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Original Research: OCCUPATIONAL AND ENVIRONMENTAL LUNG DISEASES |

Indium Lung DiseaseIndium Lung Disease

Kristin J. Cummings, MD, MPH; Makiko Nakano, MD, DMSc; Kazuyuki Omae, MD, DMSc; Koichiro Takeuchi, MD; Tatsuya Chonan, MD, PhD; Yong-long Xiao, MD; Russell A. Harley, MD; Victor L. Roggli, MD, FCCP; Akira Hebisawa, MD, PhD; Robert J. Tallaksen, MD; Bruce C. Trapnell, MD; Gregory A. Day, PhD; Rena Saito, PhD; Marcia L. Stanton, BS; Eva Suarthana, MD, PhD; Kathleen Kreiss, MD
Author and Funding Information

From the Division of Respiratory Disease Studies (Drs Cummings, Day, Saito, Suarthana, Kreiss and Ms Stanton), National Institute for Occupational Safety and Health, Centers for Disease Control and Prevention, Morgantown, WV; Department of Preventive Medicine and Public Health (Drs Nakano and Omae), Keio University School of Medicine, Tokyo, Japan; Occupational Respiratory Disease Center (Dr Takeuchi), Toyama Rosai Hospital, Toyama, Japan; Department of Medicine (Dr Chonan), Nikko Memorial Hospital, Hitachi, Japan; Department of Respiratory Medicine (Dr Xiao), Affiliated Drum Tower Hospital of Nanjing University Medical School, Nanjing, China; Department of Pathology and Laboratory Medicine (Dr Harley), Medical University of South Carolina, Charleston, SC; Department of Pathology (Dr Roggli), Duke University Medical Center, Durham, NC; Department of Pathology (Dr Hebisawa), Tokyo National Hospital, Tokyo, Japan; Department of Radiology (Dr Tallaksen), West Virginia University School of Medicine, Morgantown, WV; Division of Pulmonary, Critical Care, and Sleep Medicine (Dr Trapnell), University of Cincinnati College of Medicine, Cincinnati, OH; and Epidemic Intelligence Service (Dr Suarthana), Centers for Disease Control and Prevention, Atlanta, GA.

Correspondence: Kristin J. Cummings, MD, MPH, National Institute for Occupational Safety and Health, Centers for Disease Control and Prevention, 1095 Willowdale Rd, MS 2800, Morgantown, WV 26505; e-mail: kcummings@cdc.gov


Reproduction of this article is prohibited without written permission from the American College of Chest Physicians. See online for more details.

Funding/Support: This work was supported by intramural funding from the National Institute for Occupational Safety and Health, Centers for Diseases Control and Prevention. Dr Trapnell is supported by the National Institutes of Health [Grant NIH R01 HL085453].


© 2012 American College of Chest Physicians


Chest. 2012;141(6):1512-1521. doi:10.1378/chest.11-1880
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Background:  Reports of pulmonary fibrosis, emphysema, and, more recently, pulmonary alveolar proteinosis (PAP) in indium workers suggested that workplace exposure to indium compounds caused several different lung diseases.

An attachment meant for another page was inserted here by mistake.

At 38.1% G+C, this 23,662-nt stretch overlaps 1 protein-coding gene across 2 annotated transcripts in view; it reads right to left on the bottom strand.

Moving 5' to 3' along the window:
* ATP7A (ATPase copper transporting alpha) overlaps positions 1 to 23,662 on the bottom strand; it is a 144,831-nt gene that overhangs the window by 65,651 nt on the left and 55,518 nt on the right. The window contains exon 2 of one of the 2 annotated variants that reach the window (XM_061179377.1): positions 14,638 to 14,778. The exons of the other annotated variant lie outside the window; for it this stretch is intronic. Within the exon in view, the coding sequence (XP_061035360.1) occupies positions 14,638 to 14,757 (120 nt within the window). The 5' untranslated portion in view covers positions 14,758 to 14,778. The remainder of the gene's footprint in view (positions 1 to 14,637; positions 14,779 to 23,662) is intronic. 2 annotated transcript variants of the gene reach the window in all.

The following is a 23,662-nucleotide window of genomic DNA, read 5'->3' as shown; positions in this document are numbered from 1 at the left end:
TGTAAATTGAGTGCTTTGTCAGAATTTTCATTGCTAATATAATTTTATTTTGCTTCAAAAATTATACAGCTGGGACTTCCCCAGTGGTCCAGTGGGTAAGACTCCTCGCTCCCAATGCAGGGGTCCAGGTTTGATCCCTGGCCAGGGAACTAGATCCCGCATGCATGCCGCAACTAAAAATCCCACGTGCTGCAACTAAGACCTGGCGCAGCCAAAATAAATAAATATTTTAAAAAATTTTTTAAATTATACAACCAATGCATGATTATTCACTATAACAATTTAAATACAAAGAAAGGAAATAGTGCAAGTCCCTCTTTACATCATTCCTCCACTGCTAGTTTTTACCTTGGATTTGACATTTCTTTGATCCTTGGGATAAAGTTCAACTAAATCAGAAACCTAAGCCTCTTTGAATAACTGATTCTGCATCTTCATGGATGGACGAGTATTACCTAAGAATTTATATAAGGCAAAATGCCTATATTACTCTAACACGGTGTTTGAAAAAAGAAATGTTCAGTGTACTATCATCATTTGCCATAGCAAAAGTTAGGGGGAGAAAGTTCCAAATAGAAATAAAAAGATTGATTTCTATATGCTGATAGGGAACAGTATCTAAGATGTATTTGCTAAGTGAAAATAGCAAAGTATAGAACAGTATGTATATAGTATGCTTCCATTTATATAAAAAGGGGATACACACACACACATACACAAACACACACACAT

Methods:  To better understand the pathogenesis and natural history of indium lung disease, a detailed, systematic, multidisciplinary analysis of clinical, histopathologic, radiologic, and epidemiologic data for all reported cases and workplaces was undertaken.

Results:  Ten men (median age, 35 years) who produced, used, or reclaimed indium compounds were diagnosed with interstitial lung disease 4-13 years after first exposure (n = 7) or PAP 1-2 years after first exposure (n = 3). Common pulmonary histopathologic features in these patients included intraalveolar exudate typical of alveolar proteinosis (n = 9), cholesterol clefts and granulomas (n = 10), and fibrosis (n = 9). Two patients with interstitial lung disease had pneumothoraces. Lung disease progressed following cessation of exposure in most patients and was fatal in two. Radiographic data revealed that two patients with PAP subsequently developed fibrosis and one also developed emphysematous changes. Epidemiologic investigations demonstrated the potential for exposure to respirable particles and an excess of lung abnormalities among coworkers.

Conclusions:  Occupational exposure to indium compounds was associated with PAP, cholesterol ester crystals and granulomas, pulmonary fibrosis, emphysema, and pneumothoraces. The available evidence suggests exposure to indium compounds causes a novel lung disease that may begin with PAP and progress to include fibrosis and emphysema, and, in some cases, premature death. Prospective studies are needed to better define the natural history and prognosis of this emerging lung disease and identify effective prevention strategies.

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